My thoughts on Long-range shooting/hunting

wjm1000

Well-Known Member
Joined
Sep 15, 2005
Messages
70
Location
Johnstown, PA
I've been long-range hunting (over 40 years) and have been a 1000-yard completive shooter for a number of years and winning a IBS/NBRSA national championship for 1000 yard score and two state championships for smallest group.

First off to be successful you must have excellent equipment to do the job, that's fairly easy to do if you have the money to buy what is required. In my opinion the weakest link in the chain is the scope, buy the best you can afford, the rifle can sometimes be purchased of the shelf, manufactured by several commercial rifle makers. That being said in my opinion if you're going to spend your hard-earned dollars, go to a qualified gun builder and have a custom barrel chambered in your favorite caliber. That will take care of part of the equation.

Now for the hard part is acquiring the skill set. I really don't know how to tell you how to go about it, other than I practice when the conditions are bad at the longest range I can 300 to 500 yards or so would be good. Shorter ranges can work but not be as dramatic of changes as the longer ranges. I should mention quality ammunition is of major importance. (Good scope + good rifle + bad ammo = bad groups.) When shooting in windy conditions I pay close attention to the wind in front of the rifle, when the bullet exits the barrel gravity and wind acts on it immediately and stars to pull it down and in the direction of the wind and I think it effects it the most at that moment a few thousands of deflections at the muzzle can be huge at distance. I also look at the conditions along the bullets path that can counteract or add to what's happening at the muzzle and I'll adjust accordingly. I don't pay too much attention to what's happening at the target except for light conditions, because the bullet is already there.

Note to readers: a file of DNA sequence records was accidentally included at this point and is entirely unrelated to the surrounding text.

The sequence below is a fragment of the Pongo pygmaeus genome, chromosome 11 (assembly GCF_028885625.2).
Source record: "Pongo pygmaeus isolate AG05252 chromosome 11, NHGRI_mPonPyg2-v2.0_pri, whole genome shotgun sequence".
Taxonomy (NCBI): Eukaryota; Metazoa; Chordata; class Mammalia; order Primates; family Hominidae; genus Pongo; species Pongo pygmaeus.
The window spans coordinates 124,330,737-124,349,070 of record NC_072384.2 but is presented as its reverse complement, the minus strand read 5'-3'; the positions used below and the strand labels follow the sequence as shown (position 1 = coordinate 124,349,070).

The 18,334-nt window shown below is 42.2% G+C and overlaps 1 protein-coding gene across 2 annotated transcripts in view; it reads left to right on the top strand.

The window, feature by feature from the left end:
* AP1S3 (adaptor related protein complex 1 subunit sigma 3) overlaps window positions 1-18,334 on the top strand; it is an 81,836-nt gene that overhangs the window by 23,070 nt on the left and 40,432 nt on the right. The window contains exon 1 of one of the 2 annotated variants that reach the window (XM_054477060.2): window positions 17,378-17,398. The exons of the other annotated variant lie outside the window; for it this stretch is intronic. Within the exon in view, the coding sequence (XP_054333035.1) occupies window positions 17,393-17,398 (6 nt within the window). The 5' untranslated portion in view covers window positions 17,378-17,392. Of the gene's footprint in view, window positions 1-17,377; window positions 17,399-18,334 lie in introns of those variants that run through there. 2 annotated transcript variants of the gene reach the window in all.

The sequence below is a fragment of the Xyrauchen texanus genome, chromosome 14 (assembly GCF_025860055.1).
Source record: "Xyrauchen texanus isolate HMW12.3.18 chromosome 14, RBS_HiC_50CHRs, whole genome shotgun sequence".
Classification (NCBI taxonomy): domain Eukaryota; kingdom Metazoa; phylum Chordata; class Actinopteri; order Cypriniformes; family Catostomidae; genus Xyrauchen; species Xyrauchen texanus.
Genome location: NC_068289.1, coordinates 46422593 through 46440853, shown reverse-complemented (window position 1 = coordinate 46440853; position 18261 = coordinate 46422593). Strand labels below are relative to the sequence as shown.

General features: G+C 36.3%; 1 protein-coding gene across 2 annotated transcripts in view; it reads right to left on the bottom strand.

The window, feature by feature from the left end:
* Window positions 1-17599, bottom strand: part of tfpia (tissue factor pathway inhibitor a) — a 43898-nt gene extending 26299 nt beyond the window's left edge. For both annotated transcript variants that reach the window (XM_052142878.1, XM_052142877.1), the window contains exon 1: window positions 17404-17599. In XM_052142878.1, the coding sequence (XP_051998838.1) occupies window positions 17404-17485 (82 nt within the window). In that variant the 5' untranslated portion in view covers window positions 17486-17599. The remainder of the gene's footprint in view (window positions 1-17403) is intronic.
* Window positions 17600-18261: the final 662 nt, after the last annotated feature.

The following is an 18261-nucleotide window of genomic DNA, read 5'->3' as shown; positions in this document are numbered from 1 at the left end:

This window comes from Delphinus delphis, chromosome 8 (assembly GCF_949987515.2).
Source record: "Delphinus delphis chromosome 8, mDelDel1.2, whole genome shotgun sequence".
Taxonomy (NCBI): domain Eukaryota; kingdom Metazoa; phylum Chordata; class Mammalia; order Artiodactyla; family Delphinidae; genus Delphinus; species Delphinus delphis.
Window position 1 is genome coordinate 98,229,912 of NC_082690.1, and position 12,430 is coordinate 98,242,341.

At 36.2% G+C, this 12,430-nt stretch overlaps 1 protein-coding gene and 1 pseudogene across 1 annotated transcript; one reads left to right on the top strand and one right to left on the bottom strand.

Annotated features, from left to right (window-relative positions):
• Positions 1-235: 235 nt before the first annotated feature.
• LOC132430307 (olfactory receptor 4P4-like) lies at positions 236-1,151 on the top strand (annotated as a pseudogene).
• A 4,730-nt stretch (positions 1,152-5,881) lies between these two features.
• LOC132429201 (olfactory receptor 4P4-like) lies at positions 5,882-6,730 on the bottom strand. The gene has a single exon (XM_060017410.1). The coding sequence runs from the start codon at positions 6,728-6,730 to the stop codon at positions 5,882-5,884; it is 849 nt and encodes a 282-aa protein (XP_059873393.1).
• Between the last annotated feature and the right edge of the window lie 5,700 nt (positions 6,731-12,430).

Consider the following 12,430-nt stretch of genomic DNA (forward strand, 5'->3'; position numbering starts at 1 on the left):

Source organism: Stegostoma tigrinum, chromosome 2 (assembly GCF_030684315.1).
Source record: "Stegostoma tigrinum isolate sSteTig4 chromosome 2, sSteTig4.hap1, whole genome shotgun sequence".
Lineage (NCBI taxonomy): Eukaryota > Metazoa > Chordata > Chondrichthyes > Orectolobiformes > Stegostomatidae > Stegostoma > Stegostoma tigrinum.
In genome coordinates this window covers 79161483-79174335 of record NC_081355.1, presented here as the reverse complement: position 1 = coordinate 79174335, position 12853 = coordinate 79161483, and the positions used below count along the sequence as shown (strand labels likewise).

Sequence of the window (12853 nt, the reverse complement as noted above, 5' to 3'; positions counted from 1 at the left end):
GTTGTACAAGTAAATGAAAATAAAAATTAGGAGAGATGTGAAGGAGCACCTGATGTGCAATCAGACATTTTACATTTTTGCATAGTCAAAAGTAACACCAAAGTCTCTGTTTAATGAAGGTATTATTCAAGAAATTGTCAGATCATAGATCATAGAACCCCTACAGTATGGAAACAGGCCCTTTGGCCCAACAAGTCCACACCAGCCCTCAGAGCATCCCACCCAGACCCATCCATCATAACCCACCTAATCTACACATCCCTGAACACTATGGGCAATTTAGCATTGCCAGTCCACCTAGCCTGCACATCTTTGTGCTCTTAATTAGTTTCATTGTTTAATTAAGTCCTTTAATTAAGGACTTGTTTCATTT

In all honesty while having many one shot kills at distance, I've also had my share of near misses on the first shot, but if having an opportunity for a second shot I more often than not make a clean kill. In the many years of hunting long-range, I never crippled one and have it get away. On rare occasions I did have to shoot an animal again not wanting to let it bleed-out and suffer.

I'll probably have a lot of blow-back on this and maybe called BS but this is what works for me.
 
Didn't say what cal. you shoot/hunt, how far you shoot at animals or how many, so no blow back from me thus far;). 600 and less is my self imposed limit on animals ( a lot can go wrong that we can't control in the time required up to and especially after that) and the furthest I have shot anything was an elk at 505 and several in the 400s - all drt except one and that was entirely my fault, took 2 more to end it. I have had to shoot less than a handful more than once and those were usually all my fault as well. (The .340 can make up for some minor errors on my part, but certainly not all) If needed, I'd shoot at a terrorist at any range I thought I could remotely hit them and would hope everyone else would as well!
 
I've been long-range hunting (over 40 years) and have been a 1000-yard completive shooter for a number of years and winning a IBS/NBRSA national championship for 1000 yard score and two state championships for smallest group.